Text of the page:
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Published in Print: February 2, 2000, as Teacher Colleges, States Granted Report Card Extensions

Teacher Colleges, States Granted Report Card Extensions

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The Department of Education gave colleges and states a yearlong extension last week on completing federally mandated report cards detailing how their teacher-preparation programs fare.

At least one key lawmaker, however, charged that the department was playing a game of teacher's pet, catering to institutions and states staring down tough assignments.

"The administration just gave into pressure," Rep. George Miller, a California Democrat and a member of the House Education and the Workforce Committee, said in an interview. "Many of these schools would be very embarrassed over [students'] ability to pass state teacher exams and requirements," said Mr. Miller, a co-author of the legislation.

Education Department officials contend that the deadlines were changed to provide more time for both public input and data collection, a difficult process that requires institutions and states to finance and conduct expansive studies on past and future graduates.

"The issue is much more complex underneath the surface than it appears," said A. Lee Fritschler, the department's assistant secretary for postsecondary education. "We're dealing with 30, 40, 50 sets of data. Some states have never collected data at all."

'Unrealistic' Deadlines?

Two types of report cards are required by the National Center for Education Statistics, the arm of the Education Department responsible for implementing the law to comply with the reauthorization of the Higher Education Act in 1998.

The first report cards must be completed by colleges and are to outline individual teacher-preparation programs. The new date they are due to the states is April 2001. The second report cards, to be completed by states, are required to rank colleges according to the percentage of prospective teachers who pass state exams. Those are due to the federal Education Department in October 2001. Both types of report cards will be submitted later that year for an annual review by Congress and the public.

The congressional mandate to make states and higher education more accountable for the quality of teacher programs came after years of complaints that schools and colleges of education have been unwilling to make the changes necessary to turn out competent educators. The regulations will affect the approximately 1,300 colleges and universities with teacher-preparation programs that receive federal aid.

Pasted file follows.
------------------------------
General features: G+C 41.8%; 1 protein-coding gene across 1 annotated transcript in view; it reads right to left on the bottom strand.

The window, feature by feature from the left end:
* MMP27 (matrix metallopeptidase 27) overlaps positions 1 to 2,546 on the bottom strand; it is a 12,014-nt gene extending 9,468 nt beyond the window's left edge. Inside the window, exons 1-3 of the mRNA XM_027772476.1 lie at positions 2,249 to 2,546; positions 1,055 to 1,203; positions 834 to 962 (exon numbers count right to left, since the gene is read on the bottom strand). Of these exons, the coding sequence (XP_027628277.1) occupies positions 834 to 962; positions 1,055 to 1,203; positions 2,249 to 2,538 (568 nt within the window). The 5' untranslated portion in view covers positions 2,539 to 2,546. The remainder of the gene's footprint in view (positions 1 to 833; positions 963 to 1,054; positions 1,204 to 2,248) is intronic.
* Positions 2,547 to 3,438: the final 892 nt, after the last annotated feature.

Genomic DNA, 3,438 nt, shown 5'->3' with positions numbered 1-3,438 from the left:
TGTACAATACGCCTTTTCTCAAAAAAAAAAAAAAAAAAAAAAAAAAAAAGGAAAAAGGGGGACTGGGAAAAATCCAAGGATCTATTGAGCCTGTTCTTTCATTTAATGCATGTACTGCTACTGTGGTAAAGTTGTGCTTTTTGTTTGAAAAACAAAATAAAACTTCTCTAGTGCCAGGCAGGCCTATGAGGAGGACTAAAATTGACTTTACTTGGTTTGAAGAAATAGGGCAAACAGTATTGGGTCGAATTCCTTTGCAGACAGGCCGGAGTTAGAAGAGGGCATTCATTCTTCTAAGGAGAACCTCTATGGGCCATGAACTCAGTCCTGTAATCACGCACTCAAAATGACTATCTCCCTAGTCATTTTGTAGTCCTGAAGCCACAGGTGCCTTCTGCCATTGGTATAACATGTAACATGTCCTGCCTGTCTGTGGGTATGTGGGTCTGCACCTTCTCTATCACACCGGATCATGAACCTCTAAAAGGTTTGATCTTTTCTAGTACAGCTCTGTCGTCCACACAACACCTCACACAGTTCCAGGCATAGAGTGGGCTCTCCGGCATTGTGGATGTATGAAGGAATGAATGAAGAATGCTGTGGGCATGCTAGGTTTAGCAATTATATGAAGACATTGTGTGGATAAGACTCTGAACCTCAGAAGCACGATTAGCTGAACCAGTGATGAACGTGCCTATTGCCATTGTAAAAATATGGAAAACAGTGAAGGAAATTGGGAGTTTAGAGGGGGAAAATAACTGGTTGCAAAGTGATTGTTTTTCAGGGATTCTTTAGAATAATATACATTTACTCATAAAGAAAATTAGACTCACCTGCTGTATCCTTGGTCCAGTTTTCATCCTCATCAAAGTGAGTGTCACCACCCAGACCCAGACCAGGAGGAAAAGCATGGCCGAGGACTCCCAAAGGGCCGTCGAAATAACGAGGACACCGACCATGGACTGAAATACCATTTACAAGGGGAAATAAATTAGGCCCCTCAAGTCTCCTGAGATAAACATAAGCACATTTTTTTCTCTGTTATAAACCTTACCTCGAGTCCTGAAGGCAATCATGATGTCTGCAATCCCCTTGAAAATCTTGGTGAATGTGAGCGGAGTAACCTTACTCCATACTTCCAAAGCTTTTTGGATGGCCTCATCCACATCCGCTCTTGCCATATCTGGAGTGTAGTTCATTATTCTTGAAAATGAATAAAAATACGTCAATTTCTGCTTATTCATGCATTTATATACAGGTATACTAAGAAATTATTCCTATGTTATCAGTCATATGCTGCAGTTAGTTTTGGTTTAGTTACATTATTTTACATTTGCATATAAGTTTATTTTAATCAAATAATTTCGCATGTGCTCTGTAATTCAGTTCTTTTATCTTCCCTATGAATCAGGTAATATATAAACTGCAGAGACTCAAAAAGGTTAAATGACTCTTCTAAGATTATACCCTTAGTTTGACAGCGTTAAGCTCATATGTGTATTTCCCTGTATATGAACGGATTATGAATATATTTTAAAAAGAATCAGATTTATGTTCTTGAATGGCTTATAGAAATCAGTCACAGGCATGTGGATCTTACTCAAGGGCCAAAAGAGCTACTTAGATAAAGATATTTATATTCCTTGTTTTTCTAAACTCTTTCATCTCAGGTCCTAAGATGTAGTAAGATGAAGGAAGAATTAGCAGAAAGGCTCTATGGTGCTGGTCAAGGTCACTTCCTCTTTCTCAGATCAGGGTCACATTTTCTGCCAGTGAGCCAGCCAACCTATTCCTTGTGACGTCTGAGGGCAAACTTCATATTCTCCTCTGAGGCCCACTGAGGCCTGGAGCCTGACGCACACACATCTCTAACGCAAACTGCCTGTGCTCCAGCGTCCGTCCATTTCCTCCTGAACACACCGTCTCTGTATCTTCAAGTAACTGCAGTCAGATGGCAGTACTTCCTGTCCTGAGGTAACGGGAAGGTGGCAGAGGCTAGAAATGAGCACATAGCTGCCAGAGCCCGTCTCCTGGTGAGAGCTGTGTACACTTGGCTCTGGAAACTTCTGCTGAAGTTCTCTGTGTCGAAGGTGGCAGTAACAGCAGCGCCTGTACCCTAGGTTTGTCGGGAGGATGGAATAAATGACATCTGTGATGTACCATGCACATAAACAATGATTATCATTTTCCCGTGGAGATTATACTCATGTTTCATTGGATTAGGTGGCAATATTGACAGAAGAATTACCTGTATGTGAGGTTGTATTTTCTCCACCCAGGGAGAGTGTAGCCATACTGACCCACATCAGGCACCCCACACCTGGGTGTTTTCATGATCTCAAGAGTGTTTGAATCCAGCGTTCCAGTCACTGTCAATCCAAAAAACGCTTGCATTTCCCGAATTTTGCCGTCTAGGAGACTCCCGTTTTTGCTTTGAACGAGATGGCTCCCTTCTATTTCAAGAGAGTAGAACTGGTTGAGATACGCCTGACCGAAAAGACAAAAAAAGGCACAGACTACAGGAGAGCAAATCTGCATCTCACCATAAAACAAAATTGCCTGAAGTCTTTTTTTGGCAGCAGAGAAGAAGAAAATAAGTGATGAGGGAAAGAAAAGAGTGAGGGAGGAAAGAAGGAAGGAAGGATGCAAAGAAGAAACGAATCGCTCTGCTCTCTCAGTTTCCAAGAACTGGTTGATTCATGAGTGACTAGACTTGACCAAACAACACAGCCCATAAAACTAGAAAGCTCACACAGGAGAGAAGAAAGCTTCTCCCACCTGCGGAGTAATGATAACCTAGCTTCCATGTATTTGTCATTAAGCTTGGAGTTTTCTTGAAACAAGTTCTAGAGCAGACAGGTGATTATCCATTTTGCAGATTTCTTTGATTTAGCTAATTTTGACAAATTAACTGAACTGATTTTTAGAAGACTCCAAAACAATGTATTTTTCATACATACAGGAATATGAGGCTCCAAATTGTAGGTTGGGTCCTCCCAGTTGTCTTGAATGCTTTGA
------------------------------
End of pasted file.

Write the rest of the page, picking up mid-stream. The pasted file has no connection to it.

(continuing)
Since the publication of the guidelines last summer, higher education officials have been arguing that the rules, though in the Federal Register, are not easily accessible to administrators and state leaders. Because of that, few said they understood the rules, knew what data to collect, or how to collect it. ("Teacher Ed. Riled Over Federal Plan," Aug. 4, 1999.)

By the time the final federal guidelines are published in March, higher education officials say, there will be insufficient time to compile the required information, even with the extension of the deadlines.

"It is absolutely unrealistic to just turn around and have this data," said Penelope Earley, the senior director of the American Association of Colleges for Teacher Education, a Washington-based association of 735 public and private schools. "Even in the [new] time given, that's pushing it.

"Even the department has said it will literally cost millions of dollars for both institutions and states to comply with this," Ms. Earley added.

"The time frame was unrealistic from the very beginning," said Jean Miller, the director of the Interstate New Teacher Assessment and Support Consortium for the Council of Chief State School Officers. INTASC is creating professional standards for beginning teachers.

Rep. Miller maintains that such complaints are unfounded.

"This is public information that is readily available," Mr. Miller said. "It is time that [institutions] own up to their failures and that we improve them."

Vol. 19, Issue 21, Page 27

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